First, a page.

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Poor connectivity is prime reason for poor marketing scerio in Manipur'

Sentinel Digital DeskBy : Sentinel Digital Desk

  |  29 May 2016 12:00 AM GMT

OUR BUREAU

Chandel (Manipur), May 26: In every developing economy, the producers surplus of agricultural produces plays a significant role. In this regard from the marketing point of view, this surplus is more important than the total production of commodities. However the marketing of agricultural produce in Manipur has not been systematically organized and hence the agricultural sector of the state is in a very poor condition. The lion’s share of the consumer’s rupee goes to the pockets of innumerable middlemen working in between the producer and the ultimate consumer.

The cultivators of Manipur are generally persons of small means. Their holdings are small and scattered and as such, they have got very little quantity of agricultural produce available individually as a marketable surplus to be disposed off which in turn becomes uneconomical to carry the small quantity of produce to the assembling markets located at distant places where middlemen operate at different stages.

From the baseline survey conducted by ACTED as a part of the project of “improving access to information delivery of public schemes” in the seven backward districts of the five Northeastern states including Manipur it have been observed that one prime reason for the poor marketing scerio of the state is the poor connectivity of the state with the other parts of the country. Connectivity in the hilly region of the area is very poor and in most parts of the region the transportation of agricultural products is extremely difficult. These being the situation, transportation costs of agricultural commodities in the state are very high.

The transport, that gives “place utility” to a farm product, is one of the main problems in Manipur. Consequently, the farmers have to sell their commodities at a lower and uneconomical price to the itinerate traders at their farms itself. In Manipur agricultural marketing of every district is characterized by the existence of excessive middlemen between producers and consumers. The existence of a long chain of middlemen reduces the share of the consumer’s price received by the actual cultivators.

Due to the absence of strict and properly regulated market many complications have emerged between different market regulators, rendering statistical data iccurate etc., thus deliberate malpractices, ignorance and carelessness have all combined to make the consumers in Manipur pay an unnecessarily high price for many goods of different qualities.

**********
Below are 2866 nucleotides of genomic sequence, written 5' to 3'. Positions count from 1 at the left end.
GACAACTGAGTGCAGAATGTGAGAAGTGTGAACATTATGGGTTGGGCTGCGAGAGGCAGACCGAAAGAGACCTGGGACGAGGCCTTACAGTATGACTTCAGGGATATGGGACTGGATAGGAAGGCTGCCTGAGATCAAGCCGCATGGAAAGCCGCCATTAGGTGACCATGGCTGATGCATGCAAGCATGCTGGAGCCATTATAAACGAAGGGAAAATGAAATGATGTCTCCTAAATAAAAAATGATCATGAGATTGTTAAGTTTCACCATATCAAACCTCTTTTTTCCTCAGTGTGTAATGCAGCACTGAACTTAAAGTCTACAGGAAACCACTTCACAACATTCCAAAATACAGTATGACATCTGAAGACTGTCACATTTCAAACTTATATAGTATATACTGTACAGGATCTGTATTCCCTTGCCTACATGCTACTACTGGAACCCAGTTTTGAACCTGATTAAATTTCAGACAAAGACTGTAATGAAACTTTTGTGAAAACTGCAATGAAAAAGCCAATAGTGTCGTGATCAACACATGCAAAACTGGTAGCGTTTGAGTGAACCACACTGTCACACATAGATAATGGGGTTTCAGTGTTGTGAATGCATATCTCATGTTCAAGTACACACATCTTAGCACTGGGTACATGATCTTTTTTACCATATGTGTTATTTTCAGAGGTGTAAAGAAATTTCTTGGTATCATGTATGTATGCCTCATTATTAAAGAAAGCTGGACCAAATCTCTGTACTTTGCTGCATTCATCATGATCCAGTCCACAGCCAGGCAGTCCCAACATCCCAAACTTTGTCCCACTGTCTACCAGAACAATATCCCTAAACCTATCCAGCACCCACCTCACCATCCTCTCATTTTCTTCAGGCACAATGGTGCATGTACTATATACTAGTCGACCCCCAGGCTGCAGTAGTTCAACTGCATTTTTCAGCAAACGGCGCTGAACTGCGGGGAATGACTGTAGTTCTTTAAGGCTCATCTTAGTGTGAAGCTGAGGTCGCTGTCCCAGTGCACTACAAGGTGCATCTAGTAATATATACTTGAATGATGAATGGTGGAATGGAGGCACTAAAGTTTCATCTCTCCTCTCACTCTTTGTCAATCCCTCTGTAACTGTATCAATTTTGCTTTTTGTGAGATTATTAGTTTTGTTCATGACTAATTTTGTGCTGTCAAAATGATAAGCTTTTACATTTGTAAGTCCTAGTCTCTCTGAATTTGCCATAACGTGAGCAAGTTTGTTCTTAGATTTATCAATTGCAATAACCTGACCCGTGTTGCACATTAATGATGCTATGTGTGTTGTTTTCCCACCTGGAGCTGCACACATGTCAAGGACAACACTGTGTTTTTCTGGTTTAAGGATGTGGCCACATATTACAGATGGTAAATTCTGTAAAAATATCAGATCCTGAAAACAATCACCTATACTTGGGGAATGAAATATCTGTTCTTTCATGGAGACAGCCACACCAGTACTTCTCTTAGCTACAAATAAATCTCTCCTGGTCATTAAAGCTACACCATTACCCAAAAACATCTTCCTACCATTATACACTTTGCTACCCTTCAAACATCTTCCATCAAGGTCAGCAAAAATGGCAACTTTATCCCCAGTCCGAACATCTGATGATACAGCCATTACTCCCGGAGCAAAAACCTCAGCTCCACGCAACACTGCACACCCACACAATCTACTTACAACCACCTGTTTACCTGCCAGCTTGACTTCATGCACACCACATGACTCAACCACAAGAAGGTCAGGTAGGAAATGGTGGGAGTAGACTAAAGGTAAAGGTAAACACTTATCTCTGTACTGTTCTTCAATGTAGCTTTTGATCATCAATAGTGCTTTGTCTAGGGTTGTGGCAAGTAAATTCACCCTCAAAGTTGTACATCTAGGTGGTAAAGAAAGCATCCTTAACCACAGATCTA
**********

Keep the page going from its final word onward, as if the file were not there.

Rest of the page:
The movement of producers surplus seems to be worst during the monsoon season as the road transport is the only means of transport for farm products to distant places. In the monsoon season due to bad road conditions and tear of landslides, the transport charges are very high. Again the cost of transport by road is not uniform as it varies according to the condition of the roads. Idequate transport facility causes glut in the producing area and scarcity in consuming centers at that times affecting both the producer for receiving in lower price and the consumer due to irregular supply and high retail price. The cultivators are not fully aware of the perfect market information. They remain in the dark as to the movement of market prices, demand and supply, government policies, intertiol trends etc.

As such the farmers who are in the villages have no chance to know the prevailing prices at district and state level markets. Most of the cultivators take their course of action on the basis of information supplied by money-lenders, traders, brokers, commission agents and other functiories. This information is virtually wrong as well as biased and detrimental to the interests of the cultivators. In view of the several disadvantages suffered by the cultivators and special characteristics of agricultural products, marketing of agricultural products in the state has become a very complex problem. All these lapses of agricultural marketing in Manipur result in low income to the farmer which causes him to earn a number of hardships, adversely affecting marketing surplus, higher price and poor quality for the consumer and on the whole upsetting the planning process.

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